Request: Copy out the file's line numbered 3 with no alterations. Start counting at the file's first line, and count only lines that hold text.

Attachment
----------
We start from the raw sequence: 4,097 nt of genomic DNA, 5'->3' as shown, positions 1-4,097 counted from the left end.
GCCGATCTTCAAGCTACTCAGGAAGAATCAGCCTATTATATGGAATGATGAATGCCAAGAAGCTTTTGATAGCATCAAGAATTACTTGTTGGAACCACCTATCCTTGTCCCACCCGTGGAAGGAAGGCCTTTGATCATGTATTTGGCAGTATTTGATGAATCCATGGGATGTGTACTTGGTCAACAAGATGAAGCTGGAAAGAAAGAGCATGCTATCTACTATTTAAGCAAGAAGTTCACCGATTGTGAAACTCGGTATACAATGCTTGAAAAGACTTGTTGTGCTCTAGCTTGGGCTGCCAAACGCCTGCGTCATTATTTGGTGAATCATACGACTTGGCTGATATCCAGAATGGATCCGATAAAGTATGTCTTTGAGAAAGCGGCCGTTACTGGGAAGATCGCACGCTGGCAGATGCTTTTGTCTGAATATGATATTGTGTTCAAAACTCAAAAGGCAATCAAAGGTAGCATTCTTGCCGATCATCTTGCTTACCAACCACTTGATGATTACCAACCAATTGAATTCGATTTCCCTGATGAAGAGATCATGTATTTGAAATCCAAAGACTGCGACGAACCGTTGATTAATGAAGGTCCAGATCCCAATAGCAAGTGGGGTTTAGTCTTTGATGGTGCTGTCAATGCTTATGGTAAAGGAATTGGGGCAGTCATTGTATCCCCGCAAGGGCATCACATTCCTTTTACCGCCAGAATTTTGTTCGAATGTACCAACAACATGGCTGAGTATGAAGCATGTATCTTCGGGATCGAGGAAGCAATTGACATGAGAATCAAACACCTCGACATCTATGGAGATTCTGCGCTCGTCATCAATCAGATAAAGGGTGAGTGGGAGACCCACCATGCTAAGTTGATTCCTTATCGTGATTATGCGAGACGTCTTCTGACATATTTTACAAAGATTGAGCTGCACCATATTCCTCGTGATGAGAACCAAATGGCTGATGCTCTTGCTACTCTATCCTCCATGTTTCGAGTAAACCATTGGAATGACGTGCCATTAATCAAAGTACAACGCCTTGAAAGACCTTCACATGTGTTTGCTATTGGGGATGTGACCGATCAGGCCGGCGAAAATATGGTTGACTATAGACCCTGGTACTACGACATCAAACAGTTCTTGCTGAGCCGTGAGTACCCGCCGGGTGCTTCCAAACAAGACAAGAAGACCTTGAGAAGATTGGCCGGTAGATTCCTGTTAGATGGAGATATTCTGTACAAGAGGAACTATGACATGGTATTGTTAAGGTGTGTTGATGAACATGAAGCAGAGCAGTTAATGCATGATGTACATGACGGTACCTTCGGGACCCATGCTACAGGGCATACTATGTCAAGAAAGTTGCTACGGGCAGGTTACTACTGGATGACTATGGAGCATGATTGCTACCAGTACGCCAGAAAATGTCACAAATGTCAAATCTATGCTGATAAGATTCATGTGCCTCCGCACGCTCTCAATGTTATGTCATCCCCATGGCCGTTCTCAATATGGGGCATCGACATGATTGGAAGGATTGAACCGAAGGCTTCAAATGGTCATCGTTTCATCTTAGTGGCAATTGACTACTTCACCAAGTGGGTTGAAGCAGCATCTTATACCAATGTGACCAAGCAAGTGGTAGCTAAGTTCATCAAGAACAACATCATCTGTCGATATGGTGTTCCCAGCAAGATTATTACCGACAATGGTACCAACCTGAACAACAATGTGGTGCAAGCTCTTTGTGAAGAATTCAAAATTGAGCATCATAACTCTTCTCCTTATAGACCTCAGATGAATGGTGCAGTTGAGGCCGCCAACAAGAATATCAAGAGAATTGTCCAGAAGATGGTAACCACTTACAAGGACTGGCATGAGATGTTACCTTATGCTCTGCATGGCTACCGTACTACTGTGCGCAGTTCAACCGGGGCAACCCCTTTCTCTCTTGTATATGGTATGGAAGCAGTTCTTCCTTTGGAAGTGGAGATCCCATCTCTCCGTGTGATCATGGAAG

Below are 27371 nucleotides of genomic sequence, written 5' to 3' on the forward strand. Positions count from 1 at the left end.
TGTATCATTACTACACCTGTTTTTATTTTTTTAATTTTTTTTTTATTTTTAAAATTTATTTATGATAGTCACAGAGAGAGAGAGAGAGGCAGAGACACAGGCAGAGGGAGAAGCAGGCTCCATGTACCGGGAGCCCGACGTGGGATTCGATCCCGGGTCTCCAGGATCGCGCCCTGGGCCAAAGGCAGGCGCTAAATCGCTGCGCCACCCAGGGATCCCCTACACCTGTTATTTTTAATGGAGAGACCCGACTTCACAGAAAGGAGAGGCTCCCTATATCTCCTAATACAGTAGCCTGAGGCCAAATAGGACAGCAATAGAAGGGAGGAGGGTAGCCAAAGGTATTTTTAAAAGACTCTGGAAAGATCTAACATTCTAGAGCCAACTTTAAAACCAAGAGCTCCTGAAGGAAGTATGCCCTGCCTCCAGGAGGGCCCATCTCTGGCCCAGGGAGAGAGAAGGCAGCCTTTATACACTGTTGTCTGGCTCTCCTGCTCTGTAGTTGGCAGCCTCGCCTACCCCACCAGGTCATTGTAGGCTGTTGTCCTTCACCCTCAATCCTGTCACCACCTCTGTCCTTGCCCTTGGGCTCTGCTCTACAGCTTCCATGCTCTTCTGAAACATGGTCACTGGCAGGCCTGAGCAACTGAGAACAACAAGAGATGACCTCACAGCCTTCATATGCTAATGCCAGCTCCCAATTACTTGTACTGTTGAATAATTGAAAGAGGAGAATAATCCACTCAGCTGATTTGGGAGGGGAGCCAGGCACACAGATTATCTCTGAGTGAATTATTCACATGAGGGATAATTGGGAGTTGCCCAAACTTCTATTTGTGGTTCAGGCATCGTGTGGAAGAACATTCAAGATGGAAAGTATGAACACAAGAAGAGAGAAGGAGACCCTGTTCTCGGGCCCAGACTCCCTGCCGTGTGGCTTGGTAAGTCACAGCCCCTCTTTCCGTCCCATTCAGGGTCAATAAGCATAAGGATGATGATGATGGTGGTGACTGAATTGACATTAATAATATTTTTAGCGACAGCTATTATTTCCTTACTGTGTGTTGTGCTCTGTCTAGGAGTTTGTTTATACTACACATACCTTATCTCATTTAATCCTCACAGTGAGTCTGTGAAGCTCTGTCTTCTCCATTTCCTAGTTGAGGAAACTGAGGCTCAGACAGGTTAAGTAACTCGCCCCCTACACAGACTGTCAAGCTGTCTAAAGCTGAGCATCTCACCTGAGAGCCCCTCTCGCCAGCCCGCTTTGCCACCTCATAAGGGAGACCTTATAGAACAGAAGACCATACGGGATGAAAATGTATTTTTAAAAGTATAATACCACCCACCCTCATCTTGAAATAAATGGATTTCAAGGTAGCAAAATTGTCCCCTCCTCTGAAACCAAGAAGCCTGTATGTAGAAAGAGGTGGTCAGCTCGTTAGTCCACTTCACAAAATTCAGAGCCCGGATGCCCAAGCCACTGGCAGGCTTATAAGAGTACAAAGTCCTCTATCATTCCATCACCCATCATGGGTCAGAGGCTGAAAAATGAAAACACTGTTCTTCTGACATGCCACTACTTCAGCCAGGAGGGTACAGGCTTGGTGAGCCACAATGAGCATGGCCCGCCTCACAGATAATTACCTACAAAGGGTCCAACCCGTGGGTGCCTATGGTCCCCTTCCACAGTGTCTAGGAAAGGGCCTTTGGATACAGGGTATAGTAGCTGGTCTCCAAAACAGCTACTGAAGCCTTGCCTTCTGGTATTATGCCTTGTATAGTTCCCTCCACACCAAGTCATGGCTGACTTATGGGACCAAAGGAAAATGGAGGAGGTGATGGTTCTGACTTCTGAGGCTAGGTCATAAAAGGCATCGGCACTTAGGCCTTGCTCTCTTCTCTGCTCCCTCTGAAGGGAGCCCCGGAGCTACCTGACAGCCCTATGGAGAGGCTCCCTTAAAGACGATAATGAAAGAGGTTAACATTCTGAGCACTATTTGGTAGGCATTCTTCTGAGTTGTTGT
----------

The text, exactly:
Below are 27371 nucleotides of genomic sequence, written 5' to 3' on the forward strand. Positions count from 1 at the left end.